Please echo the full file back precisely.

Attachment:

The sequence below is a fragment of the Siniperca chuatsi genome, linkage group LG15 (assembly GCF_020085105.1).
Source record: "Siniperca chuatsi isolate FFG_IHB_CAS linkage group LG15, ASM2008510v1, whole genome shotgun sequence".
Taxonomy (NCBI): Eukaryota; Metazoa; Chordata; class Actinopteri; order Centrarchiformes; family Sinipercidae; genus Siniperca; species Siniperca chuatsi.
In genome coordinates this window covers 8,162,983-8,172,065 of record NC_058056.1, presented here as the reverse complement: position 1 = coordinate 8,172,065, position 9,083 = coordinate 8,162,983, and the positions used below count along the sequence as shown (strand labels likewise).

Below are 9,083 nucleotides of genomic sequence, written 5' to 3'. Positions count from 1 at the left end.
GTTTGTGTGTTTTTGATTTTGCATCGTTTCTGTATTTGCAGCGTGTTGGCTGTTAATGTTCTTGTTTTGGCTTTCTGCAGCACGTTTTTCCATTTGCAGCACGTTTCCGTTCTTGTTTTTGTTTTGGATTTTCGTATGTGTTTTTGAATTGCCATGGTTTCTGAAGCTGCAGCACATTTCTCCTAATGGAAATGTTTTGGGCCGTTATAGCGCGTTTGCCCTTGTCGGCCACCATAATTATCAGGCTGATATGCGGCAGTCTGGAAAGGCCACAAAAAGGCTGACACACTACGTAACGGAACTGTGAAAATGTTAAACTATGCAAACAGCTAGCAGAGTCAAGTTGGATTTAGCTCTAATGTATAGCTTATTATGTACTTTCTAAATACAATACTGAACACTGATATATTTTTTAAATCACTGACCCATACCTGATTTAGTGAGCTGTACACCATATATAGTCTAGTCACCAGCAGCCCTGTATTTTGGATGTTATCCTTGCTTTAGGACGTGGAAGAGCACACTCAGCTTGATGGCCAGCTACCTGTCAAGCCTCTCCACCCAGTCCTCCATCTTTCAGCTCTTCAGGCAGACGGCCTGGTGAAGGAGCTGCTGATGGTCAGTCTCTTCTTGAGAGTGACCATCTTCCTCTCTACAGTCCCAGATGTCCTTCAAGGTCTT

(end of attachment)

The sequence below is a fragment of the Siniperca chuatsi genome, linkage group LG15 (assembly GCF_020085105.1).
Source record: "Siniperca chuatsi isolate FFG_IHB_CAS linkage group LG15, ASM2008510v1, whole genome shotgun sequence".
Taxonomy (NCBI): Eukaryota; Metazoa; Chordata; class Actinopteri; order Centrarchiformes; family Sinipercidae; genus Siniperca; species Siniperca chuatsi.
In genome coordinates this window covers 8,162,983-8,172,065 of record NC_058056.1, presented here as the reverse complement: position 1 = coordinate 8,172,065, position 9,083 = coordinate 8,162,983, and the positions used below count along the sequence as shown (strand labels likewise).

Below are 9,083 nucleotides of genomic sequence, written 5' to 3'. Positions count from 1 at the left end.
GTTTGTGTGTTTTTGATTTTGCATCGTTTCTGTATTTGCAGCGTGTTGGCTGTTAATGTTCTTGTTTTGGCTTTCTGCAGCACGTTTTTCCATTTGCAGCACGTTTCCGTTCTTGTTTTTGTTTTGGATTTTCGTATGTGTTTTTGAATTGCCATGGTTTCTGAAGCTGCAGCACATTTCTCCTAATGGAAATGTTTTGGGCCGTTATAGCGCGTTTGCCCTTGTCGGCCACCATAATTATCAGGCTGATATGCGGCAGTCTGGAAAGGCCACAAAAAGGCTGACACACTACGTAACGGAACTGTGAAAATGTTAAACTATGCAAACAGCTAGCAGAGTCAAGTTGGATTTAGCTCTAATGTATAGCTTATTATGTACTTTCTAAATACAATACTGAACACTGATATATTTTTTAAATCACTGACCCATACCTGATTTAGTGAGCTGTACACCATATATAGTCTAGTCACCAGCAGCCCTGTATTTTGGATGTTATCCTTGCTTTAGGACGTGGAAGAGCACACTCAGCTTGATGGCCAGCTACCTGTCAAGCCTCTCCACCCAGTCCTCCATCTTTCAGCTCTTCAGGCAGACGGCCTGGTGAAGGAGCTGCTGATGGTCAGTCTCTTCTTGAGAGTGACCATCTTCCTCTCTACAGTCCCAGATGTCCTTCAAGGTCTT